Bipolar Disorder May Be Ameliorated By Pot Smoking, Research Finds

bipolar disorder and pot

Bipolar disorder has been in the news a lot lately, but a new study shows that the psychiatric condition might be helped by a slightly less conventional therapy — marijuana.

Bipolar disorder is just one of the conditions that, through the years, advocates of marijuana say can be helped by smoking the popular yet almost-always illegal herb. Certain eye conditions, anxiety, insomnia, and chronic pain are also often cited as treatable with marijuana, but psychiatric conditions have long been thought to be a mixed bag when it comes to the use of marijuana in general.

But a new study on bipolar disorder and pot smoking has yielded a surprising result, indicating that those diagnosed suffering from the condition have demonstrated better mental health overall when having used marijuana versus those who had not experimented with the banned herb.

Researchers at Zucker Hillside Hospital on Long Island looked at 200 participants, 150 of whom had not smoked marijuana in the past versus 50 who had used the drug at some point. All participants experienced onset of bipolar disorder at a standard age, consistently.

Through a series of tests, they determined that participants who had used marijuana in the past showed improved neurocognitive performance compared with those with bipolar disorder who had never used marijuana.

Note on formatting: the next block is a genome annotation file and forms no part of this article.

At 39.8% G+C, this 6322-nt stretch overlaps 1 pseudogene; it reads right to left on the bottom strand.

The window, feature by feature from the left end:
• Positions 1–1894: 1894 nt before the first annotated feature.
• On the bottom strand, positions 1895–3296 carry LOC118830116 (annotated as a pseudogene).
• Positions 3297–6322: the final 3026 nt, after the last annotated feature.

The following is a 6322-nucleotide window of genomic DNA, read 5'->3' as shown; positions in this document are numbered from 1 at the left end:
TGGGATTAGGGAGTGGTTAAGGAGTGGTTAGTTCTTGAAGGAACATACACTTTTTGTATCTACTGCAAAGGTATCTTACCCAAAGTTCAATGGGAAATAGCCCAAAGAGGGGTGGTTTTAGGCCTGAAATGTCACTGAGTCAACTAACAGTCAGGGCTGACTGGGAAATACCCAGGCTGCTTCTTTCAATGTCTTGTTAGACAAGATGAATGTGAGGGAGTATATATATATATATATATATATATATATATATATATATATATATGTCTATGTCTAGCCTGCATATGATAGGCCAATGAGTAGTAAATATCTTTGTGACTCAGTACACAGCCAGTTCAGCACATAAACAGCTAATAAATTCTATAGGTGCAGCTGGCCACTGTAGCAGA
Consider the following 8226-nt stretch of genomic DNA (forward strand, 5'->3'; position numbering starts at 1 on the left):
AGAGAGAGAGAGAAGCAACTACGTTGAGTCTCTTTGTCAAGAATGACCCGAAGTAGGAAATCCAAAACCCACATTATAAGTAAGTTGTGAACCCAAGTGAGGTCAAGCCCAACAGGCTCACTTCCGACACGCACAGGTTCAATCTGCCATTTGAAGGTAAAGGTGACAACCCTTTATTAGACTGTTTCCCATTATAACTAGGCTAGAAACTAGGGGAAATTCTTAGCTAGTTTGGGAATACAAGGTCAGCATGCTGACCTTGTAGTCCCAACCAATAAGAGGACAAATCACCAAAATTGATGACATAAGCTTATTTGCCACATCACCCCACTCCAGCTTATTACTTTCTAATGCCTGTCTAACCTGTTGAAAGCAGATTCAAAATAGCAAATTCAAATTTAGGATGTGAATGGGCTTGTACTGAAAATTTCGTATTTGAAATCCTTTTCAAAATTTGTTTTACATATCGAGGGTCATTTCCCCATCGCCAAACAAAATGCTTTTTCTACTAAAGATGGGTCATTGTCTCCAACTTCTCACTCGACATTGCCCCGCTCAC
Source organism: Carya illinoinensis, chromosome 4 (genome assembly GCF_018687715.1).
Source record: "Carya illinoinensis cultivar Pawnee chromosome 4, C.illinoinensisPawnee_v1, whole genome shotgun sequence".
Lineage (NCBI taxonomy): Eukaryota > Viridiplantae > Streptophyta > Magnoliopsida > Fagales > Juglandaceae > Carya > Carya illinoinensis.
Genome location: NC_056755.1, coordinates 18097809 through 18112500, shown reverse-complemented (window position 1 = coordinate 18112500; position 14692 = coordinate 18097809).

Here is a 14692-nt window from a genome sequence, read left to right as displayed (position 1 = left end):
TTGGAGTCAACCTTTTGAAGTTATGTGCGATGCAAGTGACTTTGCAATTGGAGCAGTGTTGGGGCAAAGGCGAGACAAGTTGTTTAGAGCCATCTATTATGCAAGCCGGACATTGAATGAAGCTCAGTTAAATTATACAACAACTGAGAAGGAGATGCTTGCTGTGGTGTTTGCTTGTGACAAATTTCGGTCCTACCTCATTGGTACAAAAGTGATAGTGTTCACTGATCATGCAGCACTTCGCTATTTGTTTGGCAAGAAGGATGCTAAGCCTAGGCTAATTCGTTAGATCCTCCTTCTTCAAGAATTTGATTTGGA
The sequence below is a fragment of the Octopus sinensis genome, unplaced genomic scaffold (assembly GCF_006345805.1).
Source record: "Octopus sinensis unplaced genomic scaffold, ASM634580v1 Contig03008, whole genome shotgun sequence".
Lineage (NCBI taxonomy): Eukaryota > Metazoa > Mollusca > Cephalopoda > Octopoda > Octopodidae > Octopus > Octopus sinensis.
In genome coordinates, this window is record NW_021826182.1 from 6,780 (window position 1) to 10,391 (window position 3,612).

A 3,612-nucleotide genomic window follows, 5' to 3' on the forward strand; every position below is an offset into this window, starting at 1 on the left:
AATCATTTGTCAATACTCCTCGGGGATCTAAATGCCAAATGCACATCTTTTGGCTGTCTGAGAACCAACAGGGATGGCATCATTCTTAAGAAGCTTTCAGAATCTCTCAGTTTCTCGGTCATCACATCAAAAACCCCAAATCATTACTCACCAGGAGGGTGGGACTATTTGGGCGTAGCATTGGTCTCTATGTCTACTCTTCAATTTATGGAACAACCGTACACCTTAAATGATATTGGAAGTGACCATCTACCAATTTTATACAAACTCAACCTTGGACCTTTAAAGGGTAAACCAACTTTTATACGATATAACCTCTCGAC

Researchers wrote:

“Results from our analysis suggest that subjects with bipolar disorder and history of (marijuana use) demonstrate significantly better neurocognitive performance, particularly on measures of attention, processing speed, and working memory.”

They continued:

“These findings are consistent with a previous study that demonstrated that bipolar subjects with history of cannabis use had superior verbal fluency performance as compared to bipolar patients without a history of cannabis use. Similar results have also been found in schizophrenia in several studies.”

However, they pointed out that enhanced functioning may be a precipitate of the ability to acquire marijuana versus an effect of its use:

“These data could be interpreted to suggest that cannabis use may have a beneficial effect on cognitive functioning in patients with severe psychiatric disorders. However, it is also possible that these findings may be due to the requirement for a certain level of cognitive function and related social skills in the acquisition of illicit drugs.”

The results of the research on bipolar disorder and marijuana were published in the online edition of the journal Psychiatry Research.